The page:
The past 12 months – with the harsh working conditions caused by the coronavirus pandemic – have proven the importance of keeping people engaged and supported. So what’s the best way to build an IT organization that people love to work for in the long term? Four digital leaders give us their best advice.
1. Give your staff a sense of empowerment
Tarah Lourens, head of product and technology at Rightmove, says the key to creating an organization that employees love is making sure the right things are in place for success. This means first and foremost giving people the autonomy to perform their roles effectively, while having the influence to go beyond their day-to-day tasks.
“The team is empowered and empowered to do what they feel. No one in the company says ‘you have to do it this way.’ It’s up to us to help shape the right approach. working closely with everyone in the business – and everyone has an opinion that is valued, ”she says, referring to how her IT department works alongside the rest of the business.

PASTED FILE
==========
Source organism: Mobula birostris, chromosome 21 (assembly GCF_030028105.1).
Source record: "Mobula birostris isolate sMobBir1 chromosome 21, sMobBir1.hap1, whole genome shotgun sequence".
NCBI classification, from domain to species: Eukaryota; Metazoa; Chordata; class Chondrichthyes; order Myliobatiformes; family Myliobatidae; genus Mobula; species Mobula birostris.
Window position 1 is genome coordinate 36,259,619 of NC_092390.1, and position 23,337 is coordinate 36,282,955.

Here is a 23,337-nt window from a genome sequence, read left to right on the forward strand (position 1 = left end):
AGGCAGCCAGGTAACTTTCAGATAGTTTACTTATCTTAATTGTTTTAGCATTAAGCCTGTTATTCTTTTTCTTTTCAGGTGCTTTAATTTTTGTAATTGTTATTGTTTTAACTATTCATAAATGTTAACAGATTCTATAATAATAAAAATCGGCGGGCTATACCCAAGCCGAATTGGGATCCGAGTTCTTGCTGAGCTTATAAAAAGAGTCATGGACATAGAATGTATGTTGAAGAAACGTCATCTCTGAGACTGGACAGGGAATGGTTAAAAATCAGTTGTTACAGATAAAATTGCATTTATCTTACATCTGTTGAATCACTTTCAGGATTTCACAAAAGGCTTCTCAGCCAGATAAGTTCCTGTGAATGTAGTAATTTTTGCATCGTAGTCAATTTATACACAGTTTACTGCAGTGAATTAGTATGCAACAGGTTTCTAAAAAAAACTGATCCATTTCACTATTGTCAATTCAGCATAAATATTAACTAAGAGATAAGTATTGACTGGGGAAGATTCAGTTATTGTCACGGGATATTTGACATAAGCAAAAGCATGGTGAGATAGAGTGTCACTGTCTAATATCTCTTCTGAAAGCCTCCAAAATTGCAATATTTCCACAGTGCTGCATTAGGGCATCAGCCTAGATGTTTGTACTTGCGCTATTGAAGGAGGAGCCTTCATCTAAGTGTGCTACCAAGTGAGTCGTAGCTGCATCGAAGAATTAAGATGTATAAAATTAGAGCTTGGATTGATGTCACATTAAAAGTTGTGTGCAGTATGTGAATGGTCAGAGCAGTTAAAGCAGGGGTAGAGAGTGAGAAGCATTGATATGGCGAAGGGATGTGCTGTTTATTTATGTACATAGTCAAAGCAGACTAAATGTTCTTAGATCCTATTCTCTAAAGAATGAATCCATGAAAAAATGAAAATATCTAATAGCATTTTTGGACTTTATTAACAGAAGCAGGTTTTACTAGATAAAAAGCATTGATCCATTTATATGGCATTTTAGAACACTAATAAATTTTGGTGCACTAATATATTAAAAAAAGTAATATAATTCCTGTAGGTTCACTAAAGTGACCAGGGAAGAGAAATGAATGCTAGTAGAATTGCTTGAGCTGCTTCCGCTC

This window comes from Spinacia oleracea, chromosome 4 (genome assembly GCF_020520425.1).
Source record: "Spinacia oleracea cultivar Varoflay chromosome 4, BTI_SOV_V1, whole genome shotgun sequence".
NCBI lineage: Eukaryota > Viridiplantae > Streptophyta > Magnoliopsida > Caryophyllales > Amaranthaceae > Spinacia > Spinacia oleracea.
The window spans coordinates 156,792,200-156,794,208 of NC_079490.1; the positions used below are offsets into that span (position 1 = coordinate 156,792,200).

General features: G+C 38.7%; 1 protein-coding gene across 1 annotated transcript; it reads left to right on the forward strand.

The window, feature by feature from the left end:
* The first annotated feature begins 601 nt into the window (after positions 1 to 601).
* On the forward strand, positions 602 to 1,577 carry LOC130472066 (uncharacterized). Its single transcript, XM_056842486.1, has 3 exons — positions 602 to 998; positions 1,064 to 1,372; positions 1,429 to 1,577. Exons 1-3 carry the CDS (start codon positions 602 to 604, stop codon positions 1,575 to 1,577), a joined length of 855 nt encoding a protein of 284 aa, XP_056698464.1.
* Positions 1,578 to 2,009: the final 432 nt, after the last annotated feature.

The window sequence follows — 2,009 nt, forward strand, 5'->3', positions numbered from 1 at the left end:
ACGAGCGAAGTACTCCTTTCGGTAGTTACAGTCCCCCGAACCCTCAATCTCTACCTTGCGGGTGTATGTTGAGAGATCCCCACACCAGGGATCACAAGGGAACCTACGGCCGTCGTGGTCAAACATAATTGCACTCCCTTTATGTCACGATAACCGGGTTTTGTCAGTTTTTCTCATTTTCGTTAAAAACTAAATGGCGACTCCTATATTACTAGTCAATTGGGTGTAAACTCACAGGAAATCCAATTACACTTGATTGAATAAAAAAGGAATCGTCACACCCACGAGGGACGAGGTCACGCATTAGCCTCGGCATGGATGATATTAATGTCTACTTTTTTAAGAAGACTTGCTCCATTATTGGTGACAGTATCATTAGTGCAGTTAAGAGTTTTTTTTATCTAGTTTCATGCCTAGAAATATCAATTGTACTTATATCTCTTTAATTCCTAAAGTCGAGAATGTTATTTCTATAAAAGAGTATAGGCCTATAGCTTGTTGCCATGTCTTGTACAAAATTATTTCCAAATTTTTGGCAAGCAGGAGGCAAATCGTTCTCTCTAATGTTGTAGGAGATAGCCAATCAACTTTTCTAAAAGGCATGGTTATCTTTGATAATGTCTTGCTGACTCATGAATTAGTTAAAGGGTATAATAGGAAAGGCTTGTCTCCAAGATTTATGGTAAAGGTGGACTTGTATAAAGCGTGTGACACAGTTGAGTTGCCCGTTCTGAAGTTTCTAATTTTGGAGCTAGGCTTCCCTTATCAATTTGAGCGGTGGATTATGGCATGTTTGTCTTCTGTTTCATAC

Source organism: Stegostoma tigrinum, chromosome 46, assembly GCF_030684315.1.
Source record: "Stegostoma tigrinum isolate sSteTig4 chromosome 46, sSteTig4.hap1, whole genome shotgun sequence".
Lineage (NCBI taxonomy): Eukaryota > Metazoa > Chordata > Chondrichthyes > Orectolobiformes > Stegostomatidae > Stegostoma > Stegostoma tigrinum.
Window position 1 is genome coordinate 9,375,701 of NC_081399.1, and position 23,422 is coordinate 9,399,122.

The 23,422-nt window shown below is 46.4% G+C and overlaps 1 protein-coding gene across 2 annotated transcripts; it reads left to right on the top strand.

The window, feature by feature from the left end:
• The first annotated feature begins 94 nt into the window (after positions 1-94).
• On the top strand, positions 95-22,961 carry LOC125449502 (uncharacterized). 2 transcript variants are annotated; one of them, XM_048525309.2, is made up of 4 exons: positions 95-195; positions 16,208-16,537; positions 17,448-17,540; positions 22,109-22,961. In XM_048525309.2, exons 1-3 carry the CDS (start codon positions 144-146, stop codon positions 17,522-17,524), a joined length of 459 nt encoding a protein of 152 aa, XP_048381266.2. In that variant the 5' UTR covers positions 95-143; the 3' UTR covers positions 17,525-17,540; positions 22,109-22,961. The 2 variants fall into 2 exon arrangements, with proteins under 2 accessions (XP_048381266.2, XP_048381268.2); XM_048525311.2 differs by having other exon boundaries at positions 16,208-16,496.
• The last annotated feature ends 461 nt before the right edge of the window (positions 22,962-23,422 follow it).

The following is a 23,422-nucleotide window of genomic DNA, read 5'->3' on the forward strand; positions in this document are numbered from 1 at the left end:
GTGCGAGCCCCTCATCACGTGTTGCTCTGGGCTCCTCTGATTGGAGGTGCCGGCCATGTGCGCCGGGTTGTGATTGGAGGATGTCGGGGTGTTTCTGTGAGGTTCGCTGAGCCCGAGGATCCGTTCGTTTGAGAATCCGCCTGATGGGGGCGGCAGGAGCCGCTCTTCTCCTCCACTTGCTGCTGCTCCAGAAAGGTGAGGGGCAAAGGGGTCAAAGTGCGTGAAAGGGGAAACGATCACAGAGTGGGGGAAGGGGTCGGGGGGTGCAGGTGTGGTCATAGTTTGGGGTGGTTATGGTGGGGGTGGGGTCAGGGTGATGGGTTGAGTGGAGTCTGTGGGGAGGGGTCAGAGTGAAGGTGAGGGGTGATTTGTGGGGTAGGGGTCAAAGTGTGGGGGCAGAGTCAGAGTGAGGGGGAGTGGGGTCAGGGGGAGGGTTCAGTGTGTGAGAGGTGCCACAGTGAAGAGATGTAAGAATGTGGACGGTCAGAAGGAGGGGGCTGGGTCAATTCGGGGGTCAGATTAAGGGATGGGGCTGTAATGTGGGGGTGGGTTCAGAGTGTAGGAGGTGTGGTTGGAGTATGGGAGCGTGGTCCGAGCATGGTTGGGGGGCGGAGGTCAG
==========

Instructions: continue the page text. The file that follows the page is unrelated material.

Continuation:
SEE: Over 100 Tips for Teleworkers and Managers (Free PDF) (TechRepublic)
“As a technical team, we play an important role in driving the experiences you have as a customer, which for a technology organization is super exciting – and I think few companies can really say that.”
Lourens says there are a few other things that help make sure workers are happy. She says these factors – which focus on the environment and purpose – are often “hygiene factors” for executives looking to keep their talent on the side. However, this does not mean that the delivery of these elements should be taken for granted.
“You have to offer things like a really nice office, a really informal environment, a really low hierarchy and low politics; we don’t overdo it with structure and processes. And then the other thing that’s important is having a real purpose as a business and creating a philosophy that people can support, ”she says.
2. Find new ways to stimulate communication